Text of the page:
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e-politix has a good (short) summation of today’s media coverage of tonight’s vote on whether to extend the pre-charge detention period from 28 (already the longest in Europe, see Liberty’s campaign) to 42 days. In reading the review, I was struck, yet again, by how much of the rhetoric on the proposals is fighting to sound rational, just like the anti-abortion calls last month were.

In this situation, the defenders of 42 days are working to an idea of ‘just in case’ to bolster their defence. For example, according to e-politix,

Lord Stevens of Kirkwhelpington said the police needed to have the power “in their back pocket” for exceptional circumstances.

Meanwhile Andrew Dismore, the chair of the joint committee on human rights,

has described the definition of a terrorist threat under which the power would be triggered as “extraordinarily broad”.

The BBC reported last week that Jacqui Smith, Home Secretary, has similarly stated that “safeguards would ensure it was used only in exceptional circumstances.”

The underlying argument is that:

  • the government can prove it is being suitably responsible about the proposals because
  • it is indicating that the powers would only be used in extreme cases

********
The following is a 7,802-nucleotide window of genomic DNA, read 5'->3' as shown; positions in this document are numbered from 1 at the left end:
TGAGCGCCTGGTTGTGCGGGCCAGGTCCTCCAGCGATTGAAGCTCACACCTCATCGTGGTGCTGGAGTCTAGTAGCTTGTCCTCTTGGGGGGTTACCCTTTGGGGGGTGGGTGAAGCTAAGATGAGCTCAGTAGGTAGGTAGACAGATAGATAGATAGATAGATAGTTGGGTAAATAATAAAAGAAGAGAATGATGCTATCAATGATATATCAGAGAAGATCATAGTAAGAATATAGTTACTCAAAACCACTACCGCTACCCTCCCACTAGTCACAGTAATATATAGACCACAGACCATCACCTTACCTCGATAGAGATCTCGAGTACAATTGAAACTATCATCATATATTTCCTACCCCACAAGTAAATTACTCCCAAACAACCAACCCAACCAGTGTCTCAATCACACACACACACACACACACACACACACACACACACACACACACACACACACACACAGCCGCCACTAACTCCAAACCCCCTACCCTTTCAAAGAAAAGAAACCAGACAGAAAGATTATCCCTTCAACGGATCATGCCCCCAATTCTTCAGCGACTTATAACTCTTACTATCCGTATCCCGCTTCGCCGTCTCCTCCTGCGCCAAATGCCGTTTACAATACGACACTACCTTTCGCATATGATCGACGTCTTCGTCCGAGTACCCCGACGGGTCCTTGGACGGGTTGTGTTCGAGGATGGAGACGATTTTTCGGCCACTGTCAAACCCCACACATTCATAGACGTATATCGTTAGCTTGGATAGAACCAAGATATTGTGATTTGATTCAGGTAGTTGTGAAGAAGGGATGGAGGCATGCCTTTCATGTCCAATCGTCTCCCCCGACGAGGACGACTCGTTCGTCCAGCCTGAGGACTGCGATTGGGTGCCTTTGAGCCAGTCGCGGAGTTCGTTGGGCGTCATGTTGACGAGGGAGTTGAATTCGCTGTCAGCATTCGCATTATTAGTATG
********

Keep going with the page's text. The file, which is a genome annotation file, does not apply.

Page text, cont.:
• cases that are extreme need exceptional responses
  • we could all be at risk if these powers weren’t available for these extreme cases
  • we therefore need the powers to be available just in case the authorities face such an extreme case

The framing of the argument by the government as one of ‘necessary need in exceptional cases’ in this way echoes the anti-abortion tactics of last month. In that case, ‘science’ (or rather the idea of science) was used as a reasonableness test, masking an anti-women’s rights agenda. Now, the government is using ‘security need’ as the reasonableness test for justifying a breach of human rights.

As the pro-choice campaigners did, it is very important for human rights campaigners to be vigilant against a slippery slope. The 42 days proposals are problematic in and of themselves. Debates about the how of implementing them are not about rationality – they are a deliberate distraction.

Photo by stephentrepreneur, shared under a Creative Commons license